Such an analysis begins by definitions of time duration and spectral bandwidth.
The time duration of a damped exponential function is infinite if by
duration you mean the span of nonzero function values.
However,
for nearly all
practical purposes the time span is chosen as the time required for the
amplitude to decay to *e ^{-1}* of its original value.
For many functions
the span is defined by the span between points on the time or frequency
axis where the curve (or its envelope) drop to half of the maximum value.
The
main idea is that the time span or the frequency span should be able to include most of the total energy but need not contain
all of it.
The precise definition of and is
somewhat arbitrary and may be chosen to simplify analysis.
The general
statement is that for any function the time duration and the
spectral bandwidth are related by

(1) |

A similar and perhaps more basic concept than the product of time and
frequency spreads is the relationship between spectral bandwidth
and *rise time* of a system response function.
The *rise time* of a system response is also defined somewhat arbitrarily,
often as the time
span between the time of excitation and the time at which the system
response is half its ultimate value.
In principle, a broad frequency
response can result from a rapid decay time as well as from a rapid
rise time.
*Tightness* in the inequality (1) may be associated
with situations in which a certain rise time is quickly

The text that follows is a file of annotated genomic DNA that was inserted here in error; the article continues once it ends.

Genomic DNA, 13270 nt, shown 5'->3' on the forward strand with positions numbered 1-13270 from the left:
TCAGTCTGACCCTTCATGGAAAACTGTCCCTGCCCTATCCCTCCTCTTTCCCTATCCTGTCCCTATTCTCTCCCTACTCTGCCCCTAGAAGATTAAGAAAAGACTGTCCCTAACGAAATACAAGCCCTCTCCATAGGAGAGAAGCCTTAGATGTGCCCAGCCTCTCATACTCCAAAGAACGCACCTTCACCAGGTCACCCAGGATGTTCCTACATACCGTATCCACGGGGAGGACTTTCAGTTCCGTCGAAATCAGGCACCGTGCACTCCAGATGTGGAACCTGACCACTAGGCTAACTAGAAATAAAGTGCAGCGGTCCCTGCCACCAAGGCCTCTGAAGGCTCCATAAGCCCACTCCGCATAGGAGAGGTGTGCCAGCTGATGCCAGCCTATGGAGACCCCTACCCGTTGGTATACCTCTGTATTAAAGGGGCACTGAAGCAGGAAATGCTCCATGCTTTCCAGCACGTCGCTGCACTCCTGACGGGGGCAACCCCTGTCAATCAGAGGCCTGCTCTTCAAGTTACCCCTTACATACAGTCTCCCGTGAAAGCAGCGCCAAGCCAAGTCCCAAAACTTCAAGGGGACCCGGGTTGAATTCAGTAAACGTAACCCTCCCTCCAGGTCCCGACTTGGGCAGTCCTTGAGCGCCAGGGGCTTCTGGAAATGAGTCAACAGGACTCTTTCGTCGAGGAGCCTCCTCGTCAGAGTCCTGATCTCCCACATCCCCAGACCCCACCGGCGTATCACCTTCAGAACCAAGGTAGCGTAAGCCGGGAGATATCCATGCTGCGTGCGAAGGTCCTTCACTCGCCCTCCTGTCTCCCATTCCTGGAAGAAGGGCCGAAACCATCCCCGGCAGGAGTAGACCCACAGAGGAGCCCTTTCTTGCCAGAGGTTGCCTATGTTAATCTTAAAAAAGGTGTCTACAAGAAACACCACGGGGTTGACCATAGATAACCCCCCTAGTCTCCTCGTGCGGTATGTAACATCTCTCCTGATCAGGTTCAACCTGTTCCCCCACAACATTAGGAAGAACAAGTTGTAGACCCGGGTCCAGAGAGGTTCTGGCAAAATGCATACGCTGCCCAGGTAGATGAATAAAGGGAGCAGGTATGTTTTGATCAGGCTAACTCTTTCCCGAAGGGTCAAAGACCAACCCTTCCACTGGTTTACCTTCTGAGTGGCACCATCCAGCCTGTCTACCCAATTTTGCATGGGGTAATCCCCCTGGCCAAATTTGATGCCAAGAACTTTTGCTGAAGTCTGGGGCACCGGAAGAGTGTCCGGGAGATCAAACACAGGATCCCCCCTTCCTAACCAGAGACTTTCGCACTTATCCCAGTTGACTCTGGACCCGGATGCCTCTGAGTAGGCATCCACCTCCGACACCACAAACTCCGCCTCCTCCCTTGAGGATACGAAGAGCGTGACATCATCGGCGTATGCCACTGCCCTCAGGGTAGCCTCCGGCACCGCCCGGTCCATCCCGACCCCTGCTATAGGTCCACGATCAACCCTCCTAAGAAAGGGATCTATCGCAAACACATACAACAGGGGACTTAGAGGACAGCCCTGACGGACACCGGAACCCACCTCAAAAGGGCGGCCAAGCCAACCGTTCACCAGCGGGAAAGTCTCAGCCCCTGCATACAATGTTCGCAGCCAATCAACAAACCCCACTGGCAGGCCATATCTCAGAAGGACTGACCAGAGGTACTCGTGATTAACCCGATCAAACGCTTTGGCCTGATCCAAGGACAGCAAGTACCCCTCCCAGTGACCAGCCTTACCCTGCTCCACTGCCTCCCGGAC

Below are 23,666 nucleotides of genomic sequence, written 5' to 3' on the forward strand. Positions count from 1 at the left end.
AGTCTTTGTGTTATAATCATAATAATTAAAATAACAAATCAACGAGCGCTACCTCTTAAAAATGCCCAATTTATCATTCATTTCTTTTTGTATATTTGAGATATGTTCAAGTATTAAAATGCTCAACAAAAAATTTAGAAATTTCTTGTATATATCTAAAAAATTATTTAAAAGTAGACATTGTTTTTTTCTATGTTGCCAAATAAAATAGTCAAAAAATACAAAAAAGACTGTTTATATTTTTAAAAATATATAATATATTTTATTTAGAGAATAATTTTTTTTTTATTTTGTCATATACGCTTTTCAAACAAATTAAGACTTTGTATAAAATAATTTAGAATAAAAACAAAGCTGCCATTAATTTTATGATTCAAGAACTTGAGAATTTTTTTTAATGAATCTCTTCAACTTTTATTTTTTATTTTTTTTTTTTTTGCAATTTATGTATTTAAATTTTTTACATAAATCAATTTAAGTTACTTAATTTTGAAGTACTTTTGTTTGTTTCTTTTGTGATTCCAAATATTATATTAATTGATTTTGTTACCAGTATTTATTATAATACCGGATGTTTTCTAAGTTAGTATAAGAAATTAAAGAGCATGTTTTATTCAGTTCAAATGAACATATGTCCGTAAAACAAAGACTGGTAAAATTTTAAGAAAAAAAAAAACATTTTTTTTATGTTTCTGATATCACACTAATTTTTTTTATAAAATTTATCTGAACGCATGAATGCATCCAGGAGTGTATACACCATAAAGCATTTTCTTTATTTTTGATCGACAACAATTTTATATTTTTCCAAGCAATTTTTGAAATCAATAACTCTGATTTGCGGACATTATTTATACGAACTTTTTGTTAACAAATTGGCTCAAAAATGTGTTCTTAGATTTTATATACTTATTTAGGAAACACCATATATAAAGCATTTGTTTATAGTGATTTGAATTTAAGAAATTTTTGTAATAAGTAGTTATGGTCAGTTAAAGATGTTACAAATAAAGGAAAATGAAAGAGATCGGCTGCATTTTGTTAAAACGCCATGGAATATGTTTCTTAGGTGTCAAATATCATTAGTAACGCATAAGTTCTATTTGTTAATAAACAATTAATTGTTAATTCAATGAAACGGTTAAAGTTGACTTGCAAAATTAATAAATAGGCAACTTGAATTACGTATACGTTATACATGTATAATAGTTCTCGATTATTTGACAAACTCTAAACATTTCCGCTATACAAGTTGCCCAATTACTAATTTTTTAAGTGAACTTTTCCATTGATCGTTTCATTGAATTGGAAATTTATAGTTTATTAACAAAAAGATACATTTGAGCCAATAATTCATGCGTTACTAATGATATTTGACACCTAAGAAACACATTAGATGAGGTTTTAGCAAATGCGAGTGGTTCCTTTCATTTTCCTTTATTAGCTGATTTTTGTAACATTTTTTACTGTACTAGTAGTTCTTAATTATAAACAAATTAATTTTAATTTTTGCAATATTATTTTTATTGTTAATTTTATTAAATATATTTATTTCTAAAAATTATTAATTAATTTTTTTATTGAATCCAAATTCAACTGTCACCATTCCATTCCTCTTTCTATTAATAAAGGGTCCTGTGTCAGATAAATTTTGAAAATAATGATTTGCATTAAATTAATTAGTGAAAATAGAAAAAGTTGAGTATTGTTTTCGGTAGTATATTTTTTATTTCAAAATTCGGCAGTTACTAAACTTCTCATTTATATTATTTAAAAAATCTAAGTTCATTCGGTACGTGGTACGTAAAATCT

followed by an equal decay time.
*Slackness* in the inequality
(1) may be associated with increasing inequality between rise
time and decay time.
Slackness could also result from other combinations
of rises and falls such as random combinations.
Many systems respond very
rapidly compared to the rate at which they subsequently decay.
Focusing
our attention on such systems,
we can now seek to derive the inequality
(1) applied to rise time and bandwidth.
The first step is to choose
a definition for rise time.
The choice is determined not only for clarity and usefulness
but also by the need to ensure tractability of the subsequent analysis.
I have found a reasonable definition of rise time to be

(2) |

Although the *Z* transform method is a great aid in studying situations where
divergence (as 1/*t*) plays a key role,
it does have the disadvantage that it destroys the formal identity
between the time domain and the frequency domain.
Presumably this disadvantage is not fundamental since we can always
go to a limiting process in which the discretized time domain tends to a
continuum.
In order to utilize the analytic simplicity of the *Z* transform
we now consider the dual to the rise-time problem.
Instead of a time function
whose square vanishes identically at negative time we now consider a spectrum
which vanishes at negative frequencies.
We measure how fast this spectrum can rise after .We will find this to
be related to the time duration of the complex time function *b*_{t}.
More precisely, we will now define the lowest significant frequency
component in the spectrum analogously to
(2) to be

(3) |

(4) |

(5) |

(6) |

(7) |

(8) |

(9) |

(10) |

(11) |

(12) |

- Consider
*B*(*Z*) = [1 - (*Z*/*Z*)_{0}^{n}]/(1 -*Z*/*Z*) in the limit_{0}*Z*goes to the unit circle. Sketch the time function and its squared amplitude. Sketch the frequency function and its squared amplitude. Choose and ._{0} - A time series made up of two frequencies may be written as
Given , ,
*b*,_{0}*b*,_{1}*b*,_{2}*b*show how to calculate the amplitude and phase angles of the two sinusoidal components._{3} - Consider the frequency function graphed below.
**E4-1-3**Exercise 4.1.3.

Figure 1Describe the time function in rough terms indicating the times corresponding to 1/

*f*, 1/_{1}*f*, 1/_{2}*f*. Try to avoid algebraic calculation. Sketch an approximate result._{3}

**PROBLEM FOR RESEARCH**

Can you find a method of defining and of one-sided wavelets in such a way that for minimum-phase wavelets only the uncertainty principle takes on the equality sign?

10/30/1997